Surprise: the Big Bang isn’t the beginning of the universe anymore

Surprise: the Big Bang isn’t the beginning of the universe anymore

The Big Bang teaches us that our expanding, cooling universe used puro be younger, denser, and hotter durante the past.

In every direction we care sicuro observe, we find stars, galaxies, clouds of corpo gassoso and dust, tenuous plasmas, and radiation spanning the gamut of wavelengths: from radio puro infrared esatto visible light puro gamma rays. Giammai matter where or how we look at the universe, it’s full of matter and energy absolutely everywhere and at all times. And yet, it’s only natural esatto assure that it all came from somewhere. If you want puro know the answer to the biggest question of all – the question of our cosmic origins – you have sicuro pose the question puro the universe itself, and listen puro what it tells you.

Today, the universe as we see it is expanding, rarifying (getting less dense), and cooling. Although it’s tempting puro simply extrapolate forward per time, when things will be even larger, less dense, and cooler, the laws of physics allow us onesto extrapolate backward just as easily. Long spillo, the universe was smaller, denser, and hotter. How far back can we take this extrapolation? Mathematically, it’s tempting onesto go as far as possible: all the way back puro infinitesimal sizes and infinite densities and temperatures, or what we know as verso singularity. This ispirazione, of verso singular beginning preciso space, time, and the universe, was long known as the Big Bang.

The modern cosmic picture of our universe’s history begins not with a singularity that we identify with the Big Bang, but rather with verso period of cosmic inflation that stretches the universe preciso enormous scales, with uniform properties and spatial flatness

But physically, when we looked closely enough, we found that the universe told verso different story. Here’s how we know the Big Bang isn’t the beginning of the universe anymore.

Countless scientific tests of Einstein’s general theory of relativity have been performed, subjecting the ispirazione to some of the most stringent constraints ever obtained by humanity. Einstein’s first solution was for the weak-field limit around verso single mass, like the Sun; he applied these results to our Solar System with dramatic success. Very quickly, per handful of exact solutions were found thereafter. (Credit: LIGO scientific collaboration, T. Pyle, Caltech/MIT)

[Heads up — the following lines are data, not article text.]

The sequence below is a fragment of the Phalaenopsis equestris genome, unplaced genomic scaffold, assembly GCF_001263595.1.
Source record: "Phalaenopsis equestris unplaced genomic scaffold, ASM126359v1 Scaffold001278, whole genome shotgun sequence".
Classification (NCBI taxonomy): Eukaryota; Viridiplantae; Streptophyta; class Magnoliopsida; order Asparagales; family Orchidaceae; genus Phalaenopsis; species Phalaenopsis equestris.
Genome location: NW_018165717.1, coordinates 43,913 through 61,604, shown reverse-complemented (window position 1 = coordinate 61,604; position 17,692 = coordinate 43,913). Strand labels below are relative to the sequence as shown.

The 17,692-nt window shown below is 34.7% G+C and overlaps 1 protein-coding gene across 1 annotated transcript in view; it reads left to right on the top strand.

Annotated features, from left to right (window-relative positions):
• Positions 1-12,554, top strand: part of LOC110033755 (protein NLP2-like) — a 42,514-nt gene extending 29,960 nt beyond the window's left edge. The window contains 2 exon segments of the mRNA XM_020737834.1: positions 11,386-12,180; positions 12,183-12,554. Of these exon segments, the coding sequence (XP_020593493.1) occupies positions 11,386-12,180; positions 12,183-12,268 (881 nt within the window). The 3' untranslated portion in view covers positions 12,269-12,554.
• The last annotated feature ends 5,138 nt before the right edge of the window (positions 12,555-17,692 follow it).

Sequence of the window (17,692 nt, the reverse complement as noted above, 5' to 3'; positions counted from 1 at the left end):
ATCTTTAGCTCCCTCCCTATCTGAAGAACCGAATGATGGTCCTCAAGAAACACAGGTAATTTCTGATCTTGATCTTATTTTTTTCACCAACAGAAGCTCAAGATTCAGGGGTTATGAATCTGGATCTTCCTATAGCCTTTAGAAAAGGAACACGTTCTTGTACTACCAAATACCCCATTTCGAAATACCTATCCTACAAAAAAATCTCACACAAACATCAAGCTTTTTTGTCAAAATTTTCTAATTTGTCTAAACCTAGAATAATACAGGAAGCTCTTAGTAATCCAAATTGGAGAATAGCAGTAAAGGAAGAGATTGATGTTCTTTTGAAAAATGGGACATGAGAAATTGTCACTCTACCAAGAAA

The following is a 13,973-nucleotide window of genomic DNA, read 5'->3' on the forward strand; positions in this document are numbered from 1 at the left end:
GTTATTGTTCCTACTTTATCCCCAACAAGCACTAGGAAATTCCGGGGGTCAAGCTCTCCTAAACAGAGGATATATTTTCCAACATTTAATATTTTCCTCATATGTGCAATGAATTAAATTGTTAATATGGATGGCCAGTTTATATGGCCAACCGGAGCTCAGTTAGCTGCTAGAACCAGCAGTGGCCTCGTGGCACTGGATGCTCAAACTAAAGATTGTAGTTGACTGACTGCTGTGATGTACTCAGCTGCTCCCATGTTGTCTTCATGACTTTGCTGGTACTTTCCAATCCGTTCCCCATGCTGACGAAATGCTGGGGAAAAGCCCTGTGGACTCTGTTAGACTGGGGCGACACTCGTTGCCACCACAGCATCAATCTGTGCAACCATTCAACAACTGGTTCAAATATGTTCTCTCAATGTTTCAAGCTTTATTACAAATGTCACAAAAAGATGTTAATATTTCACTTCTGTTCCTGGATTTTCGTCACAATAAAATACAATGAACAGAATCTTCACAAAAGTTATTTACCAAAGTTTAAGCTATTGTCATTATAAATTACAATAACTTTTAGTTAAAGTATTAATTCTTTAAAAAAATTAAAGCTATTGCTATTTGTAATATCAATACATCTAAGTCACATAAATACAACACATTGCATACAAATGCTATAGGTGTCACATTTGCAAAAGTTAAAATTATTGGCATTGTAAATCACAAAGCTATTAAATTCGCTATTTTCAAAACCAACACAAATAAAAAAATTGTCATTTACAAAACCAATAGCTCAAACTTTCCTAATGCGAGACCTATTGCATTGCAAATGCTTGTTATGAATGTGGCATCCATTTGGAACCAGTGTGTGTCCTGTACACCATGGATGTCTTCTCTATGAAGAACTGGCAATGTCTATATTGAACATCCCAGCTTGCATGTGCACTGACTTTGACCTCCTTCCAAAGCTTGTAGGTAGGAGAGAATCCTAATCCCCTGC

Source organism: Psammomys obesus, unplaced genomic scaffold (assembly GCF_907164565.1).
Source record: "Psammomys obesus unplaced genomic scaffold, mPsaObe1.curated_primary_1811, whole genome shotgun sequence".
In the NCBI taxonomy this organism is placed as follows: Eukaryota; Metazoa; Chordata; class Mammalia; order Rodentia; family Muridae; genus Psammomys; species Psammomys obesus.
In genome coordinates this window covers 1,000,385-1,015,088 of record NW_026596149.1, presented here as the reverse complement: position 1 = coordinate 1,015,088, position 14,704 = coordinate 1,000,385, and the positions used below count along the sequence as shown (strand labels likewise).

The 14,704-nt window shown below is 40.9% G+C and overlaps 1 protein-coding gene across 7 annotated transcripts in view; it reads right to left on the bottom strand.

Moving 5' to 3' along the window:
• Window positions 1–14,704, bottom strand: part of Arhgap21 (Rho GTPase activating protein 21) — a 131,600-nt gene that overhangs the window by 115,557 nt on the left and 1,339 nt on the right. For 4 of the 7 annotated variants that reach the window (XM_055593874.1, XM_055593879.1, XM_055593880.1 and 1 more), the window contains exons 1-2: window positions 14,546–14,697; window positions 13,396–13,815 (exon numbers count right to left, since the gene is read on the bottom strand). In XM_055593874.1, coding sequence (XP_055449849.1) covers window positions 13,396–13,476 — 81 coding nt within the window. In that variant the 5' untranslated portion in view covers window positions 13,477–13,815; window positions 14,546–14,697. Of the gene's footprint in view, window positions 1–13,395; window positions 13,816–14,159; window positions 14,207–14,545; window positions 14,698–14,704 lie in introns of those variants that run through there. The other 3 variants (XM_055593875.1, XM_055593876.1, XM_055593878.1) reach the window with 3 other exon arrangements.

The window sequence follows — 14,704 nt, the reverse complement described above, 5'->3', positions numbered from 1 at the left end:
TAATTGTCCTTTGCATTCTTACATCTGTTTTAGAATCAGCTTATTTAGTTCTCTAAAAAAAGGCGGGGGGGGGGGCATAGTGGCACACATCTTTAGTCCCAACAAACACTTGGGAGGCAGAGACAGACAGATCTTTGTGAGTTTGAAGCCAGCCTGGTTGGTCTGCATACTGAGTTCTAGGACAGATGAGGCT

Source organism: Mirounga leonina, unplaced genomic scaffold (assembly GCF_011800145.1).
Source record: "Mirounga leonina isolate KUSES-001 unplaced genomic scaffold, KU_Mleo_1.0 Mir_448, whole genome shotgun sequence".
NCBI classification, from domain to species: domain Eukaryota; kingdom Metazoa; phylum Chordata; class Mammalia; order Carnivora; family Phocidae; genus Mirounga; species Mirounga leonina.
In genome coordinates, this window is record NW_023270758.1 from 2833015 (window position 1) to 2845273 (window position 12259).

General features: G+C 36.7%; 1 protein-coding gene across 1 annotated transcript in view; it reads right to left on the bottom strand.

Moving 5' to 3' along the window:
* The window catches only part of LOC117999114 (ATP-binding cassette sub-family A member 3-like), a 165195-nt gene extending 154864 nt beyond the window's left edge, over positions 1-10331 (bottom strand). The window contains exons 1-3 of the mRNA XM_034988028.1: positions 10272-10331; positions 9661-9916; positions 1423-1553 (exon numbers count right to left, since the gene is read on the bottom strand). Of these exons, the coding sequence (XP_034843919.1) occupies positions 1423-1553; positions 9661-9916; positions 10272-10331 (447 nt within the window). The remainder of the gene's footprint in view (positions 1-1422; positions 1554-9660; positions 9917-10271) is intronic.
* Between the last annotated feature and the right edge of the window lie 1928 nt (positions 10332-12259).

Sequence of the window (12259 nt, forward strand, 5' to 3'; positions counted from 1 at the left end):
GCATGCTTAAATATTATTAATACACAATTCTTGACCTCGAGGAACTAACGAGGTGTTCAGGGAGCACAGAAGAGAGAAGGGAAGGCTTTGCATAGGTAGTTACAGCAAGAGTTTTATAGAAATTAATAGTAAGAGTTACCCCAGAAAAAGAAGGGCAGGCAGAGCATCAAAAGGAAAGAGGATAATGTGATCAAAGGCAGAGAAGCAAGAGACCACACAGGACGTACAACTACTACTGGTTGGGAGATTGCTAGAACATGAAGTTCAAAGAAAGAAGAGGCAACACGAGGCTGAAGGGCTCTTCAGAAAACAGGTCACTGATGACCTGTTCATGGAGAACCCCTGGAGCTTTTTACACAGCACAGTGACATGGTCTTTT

Where did all this come from?

Like most stories sopra science, the origin of the Big Bang has its roots mediante both theoretical and experimental/observational realms. On the theory side, Einstein put forth his general theory of relativity durante 1915: verso novel theory of gravity that sought sicuro overthrow Newton’s theory of universal gravitation. Although Einstein’s theory was far more intricate and complicated, it wasn’t long before the first exact solutions were found.

  1. Mediante 1916, Karl Schwarzschild found the solution for verso pointlike mass, which describes a nonrotating black hole.
  2. Mediante 1917, Willem de Sitter found the solution for an empty universe with per cosmological constant, which describes an exponentially expanding universe.
  3. From 1916 esatto 1921, the Reissner-Nordstrom solution, found independently by four researchers, described the spacetime for per charged, spherically symmetric mass.
  4. Mediante 1921, Edward Kasner found verso solution that described verso matter-and-radiation-free universe that’s anisotropic: different mediante different directions.
  5. Sopra 1922, Alexander Friedmann discovered the solution for an isotropic (same sopra all directions) and homogeneous (same at all locations) universe, where any and all types of energy, including matter and radiation, were present.

That last one was very compelling for two reasons. One is that it appeared puro describe our universe on the largest scales, where things appear similar, on average, everywhere and con all directions. And two, if you solved the governing equations for this solution – the Friedmann equations – you’d find that the universe it describes cannot be static, but must either expand or contract.